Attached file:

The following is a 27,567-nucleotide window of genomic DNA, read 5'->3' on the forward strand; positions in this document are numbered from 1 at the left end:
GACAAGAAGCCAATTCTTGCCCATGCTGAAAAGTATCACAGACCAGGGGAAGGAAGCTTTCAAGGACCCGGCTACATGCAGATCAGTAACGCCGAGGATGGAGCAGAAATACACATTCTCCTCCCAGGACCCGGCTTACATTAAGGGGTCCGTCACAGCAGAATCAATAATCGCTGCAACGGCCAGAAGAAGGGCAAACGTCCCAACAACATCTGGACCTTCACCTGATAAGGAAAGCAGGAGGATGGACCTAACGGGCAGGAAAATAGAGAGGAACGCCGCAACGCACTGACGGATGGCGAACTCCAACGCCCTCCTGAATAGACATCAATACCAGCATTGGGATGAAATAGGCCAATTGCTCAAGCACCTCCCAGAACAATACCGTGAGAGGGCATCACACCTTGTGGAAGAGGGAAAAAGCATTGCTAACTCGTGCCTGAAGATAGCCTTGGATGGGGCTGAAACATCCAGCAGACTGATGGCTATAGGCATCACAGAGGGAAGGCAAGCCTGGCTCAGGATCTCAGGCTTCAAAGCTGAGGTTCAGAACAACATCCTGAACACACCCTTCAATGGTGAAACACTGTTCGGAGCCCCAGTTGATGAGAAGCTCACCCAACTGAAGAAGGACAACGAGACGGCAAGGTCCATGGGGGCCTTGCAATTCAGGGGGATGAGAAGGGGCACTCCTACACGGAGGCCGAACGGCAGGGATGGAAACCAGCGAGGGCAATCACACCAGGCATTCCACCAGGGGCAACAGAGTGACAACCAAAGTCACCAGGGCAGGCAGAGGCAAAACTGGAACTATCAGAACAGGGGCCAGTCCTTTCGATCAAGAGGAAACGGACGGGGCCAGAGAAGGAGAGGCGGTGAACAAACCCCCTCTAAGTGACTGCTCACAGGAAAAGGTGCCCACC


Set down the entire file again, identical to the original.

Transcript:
The following is a 27,567-nucleotide window of genomic DNA, read 5'->3' on the forward strand; positions in this document are numbered from 1 at the left end:
GACAAGAAGCCAATTCTTGCCCATGCTGAAAAGTATCACAGACCAGGGGAAGGAAGCTTTCAAGGACCCGGCTACATGCAGATCAGTAACGCCGAGGATGGAGCAGAAATACACATTCTCCTCCCAGGACCCGGCTTACATTAAGGGGTCCGTCACAGCAGAATCAATAATCGCTGCAACGGCCAGAAGAAGGGCAAACGTCCCAACAACATCTGGACCTTCACCTGATAAGGAAAGCAGGAGGATGGACCTAACGGGCAGGAAAATAGAGAGGAACGCCGCAACGCACTGACGGATGGCGAACTCCAACGCCCTCCTGAATAGACATCAATACCAGCATTGGGATGAAATAGGCCAATTGCTCAAGCACCTCCCAGAACAATACCGTGAGAGGGCATCACACCTTGTGGAAGAGGGAAAAAGCATTGCTAACTCGTGCCTGAAGATAGCCTTGGATGGGGCTGAAACATCCAGCAGACTGATGGCTATAGGCATCACAGAGGGAAGGCAAGCCTGGCTCAGGATCTCAGGCTTCAAAGCTGAGGTTCAGAACAACATCCTGAACACACCCTTCAATGGTGAAACACTGTTCGGAGCCCCAGTTGATGAGAAGCTCACCCAACTGAAGAAGGACAACGAGACGGCAAGGTCCATGGGGGCCTTGCAATTCAGGGGGATGAGAAGGGGCACTCCTACACGGAGGCCGAACGGCAGGGATGGAAACCAGCGAGGGCAATCACACCAGGCATTCCACCAGGGGCAACAGAGTGACAACCAAAGTCACCAGGGCAGGCAGAGGCAAAACTGGAACTATCAGAACAGGGGCCAGTCCTTTCGATCAAGAGGAAACGGACGGGGCCAGAGAAGGAGAGGCGGTGAACAAACCCCCTCTAAGTGACTGCTCACAGGAAAAGGTGCCCACC